I had a pretty exciting and busy couple of days in London during their annual technology week.
Straight off the train I met Vini from Quizalize which is hands down the best online quiz creator for educators I have used yet with the added bonus feature of live feedback. I don’t think they are embeddable but the option of creating your own quiz app is in the pipeline.
Next I took an hour out to explore the What is Luxury? exhibition at the V&A. I enjoyed the juxtaposition of art with science and technology; a diamond made from the compressed ashes of the script of Superman 3 and a vending machine dispensing DNA samples.
The following morning I headed to Olympia for the Learning Technologies Summer Forum. Amongst the myriad of sales pitches and off the peg e-learning solutions (as if learning were something to be solved) for managing learning were a few gems. e-learning studios presented their virtual reality training courses where fully immersed in a virtual environment you can deal with an office fire, experience a day in the life of a face cream or familiarise yourself with the basics of a passenger jet cockpit. At $350 for an OcculusRift it’s not exactly accessible technology but then there is always Google Cardboard and there are plenty of games and learning experiences for free.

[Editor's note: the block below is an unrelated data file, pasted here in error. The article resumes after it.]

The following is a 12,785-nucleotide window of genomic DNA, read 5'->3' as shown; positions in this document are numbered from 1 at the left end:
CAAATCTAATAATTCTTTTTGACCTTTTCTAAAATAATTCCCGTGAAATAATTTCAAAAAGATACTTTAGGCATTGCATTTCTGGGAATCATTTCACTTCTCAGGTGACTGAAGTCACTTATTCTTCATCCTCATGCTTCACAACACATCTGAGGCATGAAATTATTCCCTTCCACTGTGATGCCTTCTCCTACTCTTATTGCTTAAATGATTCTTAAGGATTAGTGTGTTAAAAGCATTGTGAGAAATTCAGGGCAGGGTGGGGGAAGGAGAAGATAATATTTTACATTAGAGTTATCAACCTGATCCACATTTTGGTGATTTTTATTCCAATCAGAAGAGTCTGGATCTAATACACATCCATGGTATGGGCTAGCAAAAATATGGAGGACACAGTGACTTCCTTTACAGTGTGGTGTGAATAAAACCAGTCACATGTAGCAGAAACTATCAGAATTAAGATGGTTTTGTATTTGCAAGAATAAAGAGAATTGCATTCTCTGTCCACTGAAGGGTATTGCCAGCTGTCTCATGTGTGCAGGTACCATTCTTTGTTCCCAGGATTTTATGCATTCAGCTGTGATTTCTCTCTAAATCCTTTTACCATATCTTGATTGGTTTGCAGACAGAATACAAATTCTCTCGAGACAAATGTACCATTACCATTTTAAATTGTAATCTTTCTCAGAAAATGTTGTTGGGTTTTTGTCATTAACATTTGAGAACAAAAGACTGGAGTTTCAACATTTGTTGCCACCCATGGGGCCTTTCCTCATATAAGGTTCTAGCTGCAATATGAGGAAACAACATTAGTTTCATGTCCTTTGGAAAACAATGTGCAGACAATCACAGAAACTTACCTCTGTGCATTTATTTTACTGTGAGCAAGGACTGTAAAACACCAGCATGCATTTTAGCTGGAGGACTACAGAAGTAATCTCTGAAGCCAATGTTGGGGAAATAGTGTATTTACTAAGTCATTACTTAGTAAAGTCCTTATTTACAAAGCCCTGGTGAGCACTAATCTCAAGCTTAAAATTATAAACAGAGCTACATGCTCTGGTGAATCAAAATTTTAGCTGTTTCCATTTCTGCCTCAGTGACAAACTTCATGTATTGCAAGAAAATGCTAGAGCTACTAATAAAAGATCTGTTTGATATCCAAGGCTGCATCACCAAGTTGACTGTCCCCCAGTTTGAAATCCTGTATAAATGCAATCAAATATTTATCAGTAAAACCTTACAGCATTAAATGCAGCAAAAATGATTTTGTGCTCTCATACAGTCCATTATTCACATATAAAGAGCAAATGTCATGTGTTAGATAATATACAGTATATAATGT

Then I sat down for a cup of coffee and accidentally listened to Telefónica talking about their use of linda.com for workplace learning. I was pleasantly surprised. Basically they let their staff choose whatever it is they want to learn from the lynda.com instructional videos collection, and I mean anything. Success is measured in terms of hours of video watched and staff morale. They described it as an holistic approach to staff development.
In the afternoon I headed over to Holborn for Dragon Hall’s TechDay. Dragon Hall were involved in the RadioActive project and are still making great internet radio. It’s fair to say that they were inspired by the project to keep on introducing their young people to more new technologies.
The event was meant to inspire and it certainly delivered. There were kids running Minecraft on a RaspberryPi and coding in python to create their worlds rather than using the standard controls; programing enduino cubes with emoticons; Building kano computers from scratch – they were up and running playing games within minutes (click the link and scroll down, impressive stuff!); playing with software where you hand draw your own race track and then race a car around it; makeymakey; bee-bot; scratch; squishy circuits; stop motion animation using an iPhone; 3D printing; oculus rift, google cardboard and more.
The room was buzzing and there was a real sense of excitement for the future.
What did you like the best Maia? Maia: “The one where I made my own computer, it was really fun.” – Maia (with mummy) pic.twitter.com/7oKuU2nfKW
— LondonersStories (@LdnStories) June 17, 2015
“In 10 to 15 years, these kids will be running the technology playground.” – Ben pic.twitter.com/vUwjLyZV6A
— LondonersStories (@LdnStories) June 19, 2015
All of this leaves me thinking – makerspace in Ponty? Who’s in?